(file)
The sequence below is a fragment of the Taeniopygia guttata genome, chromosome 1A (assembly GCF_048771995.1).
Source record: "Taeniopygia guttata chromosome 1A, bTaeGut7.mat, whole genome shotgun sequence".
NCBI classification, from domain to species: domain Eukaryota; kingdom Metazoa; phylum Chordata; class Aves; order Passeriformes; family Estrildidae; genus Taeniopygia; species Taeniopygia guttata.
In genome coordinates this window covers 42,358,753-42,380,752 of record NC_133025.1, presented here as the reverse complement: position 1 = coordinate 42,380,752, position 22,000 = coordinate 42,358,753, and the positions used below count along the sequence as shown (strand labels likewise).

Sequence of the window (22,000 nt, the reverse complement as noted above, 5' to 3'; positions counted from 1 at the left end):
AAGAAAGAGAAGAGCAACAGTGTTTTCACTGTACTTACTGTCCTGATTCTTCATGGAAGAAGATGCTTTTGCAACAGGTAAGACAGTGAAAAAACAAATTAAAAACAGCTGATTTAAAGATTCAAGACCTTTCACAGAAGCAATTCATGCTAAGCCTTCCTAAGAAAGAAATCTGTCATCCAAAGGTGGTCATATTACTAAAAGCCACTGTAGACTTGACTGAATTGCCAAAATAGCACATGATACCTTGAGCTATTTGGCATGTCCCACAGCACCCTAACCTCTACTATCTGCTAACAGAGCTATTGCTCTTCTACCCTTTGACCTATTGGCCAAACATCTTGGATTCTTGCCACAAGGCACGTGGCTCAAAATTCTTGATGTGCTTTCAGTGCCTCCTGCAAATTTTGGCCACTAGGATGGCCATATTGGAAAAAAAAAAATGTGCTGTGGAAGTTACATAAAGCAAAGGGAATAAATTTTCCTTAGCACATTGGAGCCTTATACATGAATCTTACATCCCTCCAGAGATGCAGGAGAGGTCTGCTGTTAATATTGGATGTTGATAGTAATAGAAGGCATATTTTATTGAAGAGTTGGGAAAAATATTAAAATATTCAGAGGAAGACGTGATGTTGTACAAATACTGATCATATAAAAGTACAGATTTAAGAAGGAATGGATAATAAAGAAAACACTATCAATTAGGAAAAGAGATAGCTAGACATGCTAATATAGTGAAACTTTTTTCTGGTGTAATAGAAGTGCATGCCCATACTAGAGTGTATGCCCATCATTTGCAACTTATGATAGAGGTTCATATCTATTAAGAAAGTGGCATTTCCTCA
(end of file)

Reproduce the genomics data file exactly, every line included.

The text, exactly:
The sequence below is a fragment of the Taeniopygia guttata genome, chromosome 1A (assembly GCF_048771995.1).
Source record: "Taeniopygia guttata chromosome 1A, bTaeGut7.mat, whole genome shotgun sequence".
NCBI classification, from domain to species: domain Eukaryota; kingdom Metazoa; phylum Chordata; class Aves; order Passeriformes; family Estrildidae; genus Taeniopygia; species Taeniopygia guttata.
In genome coordinates this window covers 42,358,753-42,380,752 of record NC_133025.1, presented here as the reverse complement: position 1 = coordinate 42,380,752, position 22,000 = coordinate 42,358,753, and the positions used below count along the sequence as shown (strand labels likewise).

Sequence of the window (22,000 nt, the reverse complement as noted above, 5' to 3'; positions counted from 1 at the left end):
AAGAAAGAGAAGAGCAACAGTGTTTTCACTGTACTTACTGTCCTGATTCTTCATGGAAGAAGATGCTTTTGCAACAGGTAAGACAGTGAAAAAACAAATTAAAAACAGCTGATTTAAAGATTCAAGACCTTTCACAGAAGCAATTCATGCTAAGCCTTCCTAAGAAAGAAATCTGTCATCCAAAGGTGGTCATATTACTAAAAGCCACTGTAGACTTGACTGAATTGCCAAAATAGCACATGATACCTTGAGCTATTTGGCATGTCCCACAGCACCCTAACCTCTACTATCTGCTAACAGAGCTATTGCTCTTCTACCCTTTGACCTATTGGCCAAACATCTTGGATTCTTGCCACAAGGCACGTGGCTCAAAATTCTTGATGTGCTTTCAGTGCCTCCTGCAAATTTTGGCCACTAGGATGGCCATATTGGAAAAAAAAAAATGTGCTGTGGAAGTTACATAAAGCAAAGGGAATAAATTTTCCTTAGCACATTGGAGCCTTATACATGAATCTTACATCCCTCCAGAGATGCAGGAGAGGTCTGCTGTTAATATTGGATGTTGATAGTAATAGAAGGCATATTTTATTGAAGAGTTGGGAAAAATATTAAAATATTCAGAGGAAGACGTGATGTTGTACAAATACTGATCATATAAAAGTACAGATTTAAGAAGGAATGGATAATAAAGAAAACACTATCAATTAGGAAAAGAGATAGCTAGACATGCTAATATAGTGAAACTTTTTTCTGGTGTAATAGAAGTGCATGCCCATACTAGAGTGTATGCCCATCATTTGCAACTTATGATAGAGGTTCATATCTATTAAGAAAGTGGCATTTCCTCA